Johannesburg: 11 September 2018 The latest national crime statistics for the period 2017/2018 indicate for the first time in many years, a slight downward trend in retail cash crime.
“The total of 20 047 reported armed robberies against non-residential targets confirm a marginal downward trend in cash crime,” says Richard Phillips: joint CEO of Cash Connect. “Although these statistics show a slight improvement, retail cash crime is undoubtedly still high on the criminal agenda, and remains a great concern that the retail sector is under fierce attack from criminals who want to get their hands on cash.”
“As an industry we commend government and law enforcement for taking a firm stand against the cash-in-transit heist epidemic. However, the 55 armed attacks a day against South African business not only begs for government’s attention but is also a call for urgent collaborative intervention to prioritise cash crime in its entirety,” adds Phillips.
The national crime statistics released today by Minister of Police, Bheki Cele, show clear similarities between cash-in-transit robberies and retail cash crime, supporting the cash industry’s long-held opinion that the same organised syndicates are involved in committing these crimes. More surprising this year, is that bank robberies have shown a sudden increase again, proving that syndicates are determined to feed their greed for cash.
For the period 2017/2018, business robberies decreased by 3.1% from 20 680 in 2016/2017 to 20 047 for the latest reported year, while the business burglaries figure also shows a downward spiral with 71 195 reported cases for the 2017/2018 period.
“Government and law enforcement have undoubtedly made progress in bringing the epidemic under some control, following the spate of cash-in-transit robberies during the first half of 2018,” says Phillips. “We can only hope that we can contain CIT crime, particularly in the run up to the festive season. More so, we hope that retail cash crime will receive the same attention, allowing our retailers and the consumers who support them to enjoy a safer holiday period than last year,” says Phillips.
Recent Cash Crime Statistics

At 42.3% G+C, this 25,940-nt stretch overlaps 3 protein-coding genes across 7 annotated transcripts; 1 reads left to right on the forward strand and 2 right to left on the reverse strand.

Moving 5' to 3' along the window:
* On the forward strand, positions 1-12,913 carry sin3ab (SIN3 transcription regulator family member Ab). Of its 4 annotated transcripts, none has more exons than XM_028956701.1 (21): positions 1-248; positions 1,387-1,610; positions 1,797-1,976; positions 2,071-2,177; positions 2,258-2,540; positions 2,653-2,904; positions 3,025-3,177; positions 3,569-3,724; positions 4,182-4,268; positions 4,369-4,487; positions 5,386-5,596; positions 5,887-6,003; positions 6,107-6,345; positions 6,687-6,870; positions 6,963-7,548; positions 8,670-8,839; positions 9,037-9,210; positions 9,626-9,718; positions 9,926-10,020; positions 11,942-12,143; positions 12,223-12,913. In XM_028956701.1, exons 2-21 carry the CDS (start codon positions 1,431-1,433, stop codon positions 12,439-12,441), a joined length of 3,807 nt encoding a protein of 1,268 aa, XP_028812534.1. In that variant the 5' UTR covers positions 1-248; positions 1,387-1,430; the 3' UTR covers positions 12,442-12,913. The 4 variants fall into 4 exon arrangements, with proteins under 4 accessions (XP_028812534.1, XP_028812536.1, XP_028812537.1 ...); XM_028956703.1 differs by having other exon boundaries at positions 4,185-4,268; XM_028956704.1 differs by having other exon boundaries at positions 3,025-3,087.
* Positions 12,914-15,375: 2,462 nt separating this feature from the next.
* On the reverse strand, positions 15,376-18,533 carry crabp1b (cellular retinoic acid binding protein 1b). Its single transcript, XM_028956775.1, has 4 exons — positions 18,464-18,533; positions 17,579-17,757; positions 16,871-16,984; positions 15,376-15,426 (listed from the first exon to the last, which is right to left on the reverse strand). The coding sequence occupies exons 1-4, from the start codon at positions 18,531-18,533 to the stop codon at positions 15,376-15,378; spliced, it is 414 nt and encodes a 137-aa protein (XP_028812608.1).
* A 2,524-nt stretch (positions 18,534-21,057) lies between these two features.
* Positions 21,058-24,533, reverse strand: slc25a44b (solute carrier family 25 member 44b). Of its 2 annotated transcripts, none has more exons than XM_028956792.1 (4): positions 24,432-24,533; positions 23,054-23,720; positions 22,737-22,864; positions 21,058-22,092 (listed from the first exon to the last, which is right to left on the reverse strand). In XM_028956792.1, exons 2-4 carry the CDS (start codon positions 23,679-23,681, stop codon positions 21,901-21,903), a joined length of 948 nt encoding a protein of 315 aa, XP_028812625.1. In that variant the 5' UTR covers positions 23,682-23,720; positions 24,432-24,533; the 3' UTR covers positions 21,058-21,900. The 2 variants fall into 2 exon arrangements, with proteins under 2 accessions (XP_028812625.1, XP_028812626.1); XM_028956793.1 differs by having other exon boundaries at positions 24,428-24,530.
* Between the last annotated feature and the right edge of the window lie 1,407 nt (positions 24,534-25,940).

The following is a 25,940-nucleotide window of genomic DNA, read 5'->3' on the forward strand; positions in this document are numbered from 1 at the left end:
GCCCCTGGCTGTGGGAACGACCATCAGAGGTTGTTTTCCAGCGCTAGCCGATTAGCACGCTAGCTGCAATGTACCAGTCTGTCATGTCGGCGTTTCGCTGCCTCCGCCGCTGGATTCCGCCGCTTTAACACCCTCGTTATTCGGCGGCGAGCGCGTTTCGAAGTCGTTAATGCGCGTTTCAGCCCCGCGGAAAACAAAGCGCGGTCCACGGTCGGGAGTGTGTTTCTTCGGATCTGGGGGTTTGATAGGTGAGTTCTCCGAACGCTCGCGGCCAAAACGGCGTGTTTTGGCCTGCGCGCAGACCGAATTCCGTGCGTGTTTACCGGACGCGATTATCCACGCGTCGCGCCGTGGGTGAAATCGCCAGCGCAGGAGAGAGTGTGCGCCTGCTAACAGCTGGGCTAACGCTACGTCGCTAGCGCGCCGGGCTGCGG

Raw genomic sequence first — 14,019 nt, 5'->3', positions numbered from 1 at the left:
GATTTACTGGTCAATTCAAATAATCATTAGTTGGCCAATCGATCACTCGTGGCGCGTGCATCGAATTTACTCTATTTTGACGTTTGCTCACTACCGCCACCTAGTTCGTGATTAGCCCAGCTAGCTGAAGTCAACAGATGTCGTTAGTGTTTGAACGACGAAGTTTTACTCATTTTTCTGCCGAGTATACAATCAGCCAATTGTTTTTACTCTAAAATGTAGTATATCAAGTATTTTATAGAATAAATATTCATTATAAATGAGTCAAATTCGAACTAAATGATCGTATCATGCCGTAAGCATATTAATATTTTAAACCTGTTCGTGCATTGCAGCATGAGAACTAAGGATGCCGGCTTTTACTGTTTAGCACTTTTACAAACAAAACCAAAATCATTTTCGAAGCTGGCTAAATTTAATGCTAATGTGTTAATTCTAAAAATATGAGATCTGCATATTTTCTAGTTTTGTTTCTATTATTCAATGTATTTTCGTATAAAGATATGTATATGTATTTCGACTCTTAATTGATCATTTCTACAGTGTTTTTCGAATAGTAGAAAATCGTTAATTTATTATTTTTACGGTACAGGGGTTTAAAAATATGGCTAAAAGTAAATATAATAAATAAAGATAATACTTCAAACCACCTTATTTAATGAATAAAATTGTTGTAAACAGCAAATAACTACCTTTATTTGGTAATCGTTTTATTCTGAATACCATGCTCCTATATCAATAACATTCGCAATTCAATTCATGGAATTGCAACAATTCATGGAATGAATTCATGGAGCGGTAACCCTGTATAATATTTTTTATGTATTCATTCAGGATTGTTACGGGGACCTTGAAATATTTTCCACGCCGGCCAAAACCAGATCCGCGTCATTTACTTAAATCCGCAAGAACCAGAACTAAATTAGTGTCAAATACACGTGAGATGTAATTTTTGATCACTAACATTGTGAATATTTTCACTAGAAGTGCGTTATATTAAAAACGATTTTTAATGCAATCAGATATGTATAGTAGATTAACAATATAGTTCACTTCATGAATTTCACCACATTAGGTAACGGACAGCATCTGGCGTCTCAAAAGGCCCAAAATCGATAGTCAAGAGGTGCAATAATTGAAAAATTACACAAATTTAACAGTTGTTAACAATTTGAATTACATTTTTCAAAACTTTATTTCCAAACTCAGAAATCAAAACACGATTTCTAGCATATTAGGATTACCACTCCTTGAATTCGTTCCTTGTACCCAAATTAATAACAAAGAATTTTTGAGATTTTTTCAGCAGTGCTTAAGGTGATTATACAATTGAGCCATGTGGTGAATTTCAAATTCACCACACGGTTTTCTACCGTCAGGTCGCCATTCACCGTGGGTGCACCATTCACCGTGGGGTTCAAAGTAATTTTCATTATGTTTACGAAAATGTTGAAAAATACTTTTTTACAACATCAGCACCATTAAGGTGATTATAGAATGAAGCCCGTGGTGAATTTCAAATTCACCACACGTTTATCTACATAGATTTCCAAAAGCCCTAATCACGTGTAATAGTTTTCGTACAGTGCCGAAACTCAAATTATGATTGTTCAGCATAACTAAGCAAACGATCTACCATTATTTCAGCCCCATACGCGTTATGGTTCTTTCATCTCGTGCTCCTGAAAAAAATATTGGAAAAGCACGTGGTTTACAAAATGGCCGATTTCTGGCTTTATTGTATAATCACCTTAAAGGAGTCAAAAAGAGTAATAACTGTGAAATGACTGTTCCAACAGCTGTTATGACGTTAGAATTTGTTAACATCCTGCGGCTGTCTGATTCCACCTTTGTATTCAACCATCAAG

Retail cash crime has been as prolific as cash-in-transit heists. Shoprite, one of South Africa’s largest retail chain groups announced this past week that it experienced 489 armed robberies at its stores in the last year and that this had a direct impact on its share price, which fell by four percent.
The fuel retail industry has also been subjected to an unprecedented surge in armed robberies and bombings of cash devices. “The rise of armed robberies and bombings at fuel station forecourts has become a matter that requires urgent interventions from both government and the SAPS. The highest number of forecourt crime types reported has been attacking cash devices, tills and convenience stores, with Gauteng and Limpopo with the most reported cases,” says Reggie Sibiya, CEO of the Fuel Retailers Association.
“Retailers, particularly those who deal with large volumes of cash on site, need to be extra vigilant in securing their cash and increasing security in their stores,” stresses Phillips.
As South Africa’s leader in automated cash management and payment solutions, Cash Connect enables retailers to trade in a safe and secure environment. Phillips mentions that Cash Connect’s technology has been proven to be most effective deterrent in the local retail sector. “Even in these extremely violent times, criminals have failed to gain access to the cash in the vaults, in fact, Cash Connect only experienced incidents at less than two percent of its client base this past year. Criminals are increasingly becoming aware that our cash vaults are extremely difficult to attack. In any event, the statistics demonstrate that the risk of armed robberies at retail stores is greatly mitigated by automated cash management solutions that make use of robust cash vaults.”
Cash device bombings have seen a marked decline in the past six months compared to the same period last year, primarily as a result of our innovative design. Moreover, Cash Connect is celebrating the fact that in 94% of attacks where explosives were used, the criminals were successfully thwarted and could not access the cash.
Business burglaries, which also show a slight decrease, still however indicate that criminals are determined to get their hands on cash. Business burglaries are particularly prevalent in stores where doors are closed at the end of the business day.
South Africa is still largely a cash-driven economy, with cash transactions representing close on 60 percent of our GDP. While cash remains king, we cannot stress enough the importance for government and law enforcement to prioritise cash crime as a whole, including retail cash crime.
For more information on the latest #CrimeStats and tips for retailers to reduce your risk for an armed robbery go to https://cashconnectsus.co.za/crime-stats-2018 or follow us on Twitter @cashconnectsus for the latest cash and crime statistics and news.